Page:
This article is for you if you get the following error message:
r-base : Depends: r-recommended (= 4.0.0-1~bustercran.0) but it is not going to be installed
R 4.0.0 is finally out!
That might sound super geeky, but that’s the first time I feel so excited for a major version of whatever technology.
I was still a kid when R 3.0.0 got out.
But nowadays, I do R every day. I eat R. I sleep R. I am R.
(Ok I’ll stop.)
This article is not here to tell you what’s new in R 4.0.0.
You can refer to this article instead:
Or the official message:
In this article, I want to show you how to upgrade R on Debian.
Because I struggled.
And I don’t want anyone else to struggle too.
Pretty much all my servers use Debian. It’s stable. It just works.
But when you install R on a fresh Debian, you get R 3.5.2.
Who would want to use R 3.5.2 in 2020?
So, to install the latest version, you must:
- Add a GnuPG key
- Add the repo address of R
And in this article, I’ll suppose you have already done that.
That means you’re probably currently using R 3.6.3 and you want to upgrade.
But, like me, you got trouble.
If you open
/etc/apt/sources.list on your server, you should see this line:
On this line, we can see two things:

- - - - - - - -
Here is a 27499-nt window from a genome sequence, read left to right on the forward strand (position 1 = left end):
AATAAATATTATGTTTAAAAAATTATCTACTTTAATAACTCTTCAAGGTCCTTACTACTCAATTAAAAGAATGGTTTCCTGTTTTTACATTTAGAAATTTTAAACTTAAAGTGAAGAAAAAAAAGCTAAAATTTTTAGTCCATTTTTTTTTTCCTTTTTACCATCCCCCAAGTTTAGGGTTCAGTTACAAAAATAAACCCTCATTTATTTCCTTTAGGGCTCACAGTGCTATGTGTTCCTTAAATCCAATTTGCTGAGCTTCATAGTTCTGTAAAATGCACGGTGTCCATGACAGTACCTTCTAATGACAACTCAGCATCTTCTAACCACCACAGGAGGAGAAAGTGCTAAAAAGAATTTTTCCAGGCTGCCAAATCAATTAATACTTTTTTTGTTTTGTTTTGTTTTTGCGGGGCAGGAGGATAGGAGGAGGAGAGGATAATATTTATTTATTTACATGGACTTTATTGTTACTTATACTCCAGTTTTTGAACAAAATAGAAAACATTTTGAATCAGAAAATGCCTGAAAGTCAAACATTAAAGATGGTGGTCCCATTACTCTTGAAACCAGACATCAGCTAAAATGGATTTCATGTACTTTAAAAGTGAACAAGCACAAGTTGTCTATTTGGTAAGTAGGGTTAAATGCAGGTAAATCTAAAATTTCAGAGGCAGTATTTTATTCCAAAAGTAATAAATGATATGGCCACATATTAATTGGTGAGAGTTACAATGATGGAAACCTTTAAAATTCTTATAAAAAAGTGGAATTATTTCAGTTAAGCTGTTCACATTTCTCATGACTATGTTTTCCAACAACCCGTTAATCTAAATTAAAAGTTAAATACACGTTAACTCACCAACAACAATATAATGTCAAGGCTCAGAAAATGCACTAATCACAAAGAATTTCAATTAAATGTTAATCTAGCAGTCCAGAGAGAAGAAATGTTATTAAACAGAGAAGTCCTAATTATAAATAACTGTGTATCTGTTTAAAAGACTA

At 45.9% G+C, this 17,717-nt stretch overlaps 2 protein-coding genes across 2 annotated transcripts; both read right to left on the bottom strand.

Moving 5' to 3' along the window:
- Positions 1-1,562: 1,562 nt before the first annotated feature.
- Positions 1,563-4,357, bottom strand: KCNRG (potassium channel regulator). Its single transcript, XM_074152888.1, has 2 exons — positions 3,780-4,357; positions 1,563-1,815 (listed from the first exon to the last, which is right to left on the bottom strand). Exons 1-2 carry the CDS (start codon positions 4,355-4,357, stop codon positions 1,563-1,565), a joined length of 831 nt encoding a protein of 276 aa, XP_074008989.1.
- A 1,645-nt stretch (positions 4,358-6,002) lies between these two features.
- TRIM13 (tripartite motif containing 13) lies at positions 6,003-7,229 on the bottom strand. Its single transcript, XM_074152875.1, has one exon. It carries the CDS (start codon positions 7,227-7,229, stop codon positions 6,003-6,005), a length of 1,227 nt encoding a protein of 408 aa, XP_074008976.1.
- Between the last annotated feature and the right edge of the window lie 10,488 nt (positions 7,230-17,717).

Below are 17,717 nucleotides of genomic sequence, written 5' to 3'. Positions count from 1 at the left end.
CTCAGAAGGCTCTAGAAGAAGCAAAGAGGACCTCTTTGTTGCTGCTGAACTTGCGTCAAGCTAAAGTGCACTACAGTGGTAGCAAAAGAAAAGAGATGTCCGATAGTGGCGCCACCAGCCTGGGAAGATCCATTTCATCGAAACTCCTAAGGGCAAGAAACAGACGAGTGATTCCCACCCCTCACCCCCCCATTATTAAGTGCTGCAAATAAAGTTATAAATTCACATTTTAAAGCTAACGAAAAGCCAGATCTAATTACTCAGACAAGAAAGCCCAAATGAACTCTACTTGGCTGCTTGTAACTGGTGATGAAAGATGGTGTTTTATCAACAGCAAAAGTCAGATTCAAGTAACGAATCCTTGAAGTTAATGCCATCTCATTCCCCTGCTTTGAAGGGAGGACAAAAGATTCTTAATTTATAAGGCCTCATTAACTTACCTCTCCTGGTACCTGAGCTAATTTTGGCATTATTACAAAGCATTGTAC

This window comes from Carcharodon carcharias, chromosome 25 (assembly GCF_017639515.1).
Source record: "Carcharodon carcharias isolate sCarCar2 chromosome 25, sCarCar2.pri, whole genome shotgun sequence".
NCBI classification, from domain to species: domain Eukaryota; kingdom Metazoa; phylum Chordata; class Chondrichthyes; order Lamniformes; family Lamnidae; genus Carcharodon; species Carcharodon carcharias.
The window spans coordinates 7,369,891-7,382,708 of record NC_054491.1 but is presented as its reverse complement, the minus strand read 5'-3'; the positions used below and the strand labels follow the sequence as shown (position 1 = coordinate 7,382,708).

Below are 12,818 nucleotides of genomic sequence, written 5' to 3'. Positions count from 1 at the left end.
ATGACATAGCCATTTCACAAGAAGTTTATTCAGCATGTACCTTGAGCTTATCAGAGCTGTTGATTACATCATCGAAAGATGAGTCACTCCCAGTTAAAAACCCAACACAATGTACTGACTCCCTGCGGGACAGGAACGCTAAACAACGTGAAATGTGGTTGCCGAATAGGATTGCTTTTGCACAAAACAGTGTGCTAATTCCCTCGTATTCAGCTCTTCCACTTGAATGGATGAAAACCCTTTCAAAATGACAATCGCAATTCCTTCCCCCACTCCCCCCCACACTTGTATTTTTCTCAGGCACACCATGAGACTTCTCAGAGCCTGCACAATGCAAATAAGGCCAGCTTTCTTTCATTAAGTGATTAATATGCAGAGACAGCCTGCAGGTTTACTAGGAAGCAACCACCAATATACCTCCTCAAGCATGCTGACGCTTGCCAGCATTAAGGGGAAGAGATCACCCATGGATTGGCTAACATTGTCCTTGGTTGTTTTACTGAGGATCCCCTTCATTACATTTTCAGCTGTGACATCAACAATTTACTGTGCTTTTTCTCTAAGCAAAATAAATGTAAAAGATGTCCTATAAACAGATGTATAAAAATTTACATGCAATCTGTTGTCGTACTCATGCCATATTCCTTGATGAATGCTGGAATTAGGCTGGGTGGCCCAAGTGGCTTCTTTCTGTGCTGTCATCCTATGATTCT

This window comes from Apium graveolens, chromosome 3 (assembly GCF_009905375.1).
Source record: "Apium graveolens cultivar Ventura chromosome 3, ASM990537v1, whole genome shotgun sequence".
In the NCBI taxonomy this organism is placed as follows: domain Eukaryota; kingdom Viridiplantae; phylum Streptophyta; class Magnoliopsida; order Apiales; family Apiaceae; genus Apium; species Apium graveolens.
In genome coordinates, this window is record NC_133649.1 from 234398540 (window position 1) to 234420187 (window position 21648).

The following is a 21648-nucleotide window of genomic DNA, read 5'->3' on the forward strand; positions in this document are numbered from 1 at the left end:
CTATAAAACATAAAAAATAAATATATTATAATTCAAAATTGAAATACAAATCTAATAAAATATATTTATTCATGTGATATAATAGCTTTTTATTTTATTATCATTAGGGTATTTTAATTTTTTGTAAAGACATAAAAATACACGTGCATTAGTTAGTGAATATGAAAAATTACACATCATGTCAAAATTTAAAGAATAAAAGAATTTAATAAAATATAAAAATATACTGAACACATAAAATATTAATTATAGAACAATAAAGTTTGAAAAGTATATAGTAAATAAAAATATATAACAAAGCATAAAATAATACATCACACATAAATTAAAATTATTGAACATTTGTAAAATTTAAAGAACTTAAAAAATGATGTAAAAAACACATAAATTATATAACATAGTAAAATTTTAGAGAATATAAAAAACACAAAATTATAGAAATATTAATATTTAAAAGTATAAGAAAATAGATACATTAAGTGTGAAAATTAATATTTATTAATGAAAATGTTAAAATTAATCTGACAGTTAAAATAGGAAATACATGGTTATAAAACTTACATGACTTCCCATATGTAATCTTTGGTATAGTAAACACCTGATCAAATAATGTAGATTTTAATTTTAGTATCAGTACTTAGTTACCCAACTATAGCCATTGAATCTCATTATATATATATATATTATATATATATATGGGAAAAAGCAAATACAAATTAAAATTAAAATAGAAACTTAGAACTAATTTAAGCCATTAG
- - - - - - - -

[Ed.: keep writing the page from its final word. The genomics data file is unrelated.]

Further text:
- I’m using
buster, which is Debian 10.
- And the
cran35gives me access to the latest version of R 3.x.x.
The naive solution
So if you want to update R, you simple update the repo address, then
apt update, and finally
Not this time.
But let’s try!
The new address is:
If I replace it in my
/etc/apt/sources.list file, and then I do:
A few libraries will be updated, but not R. Instead, we will get told this:
Because of conflicts in the dependencies.
You can try to force the install though:
Except it doesn’t work either.
You’ll get this message:
So what do we do?
The good solution
In fact, everything is explained on the CRAN website.
Here: Installation instructions.
First, they give you the new repo address. That’s good. We’ve already done that.
And then they say:
Please refer to the section on bullseye above for hints on how to do the reinstallation of extension packages. Of course you need to substitute “bullseye” for “buster” if this is the distribution you are working with.
Instead of writing
sudo apt install r-base, let’s try:
These commands uninstall R first. And then install it again with this new parameter.
And it works!
Happy R ;)
Leave a Comment
Required fields are marked *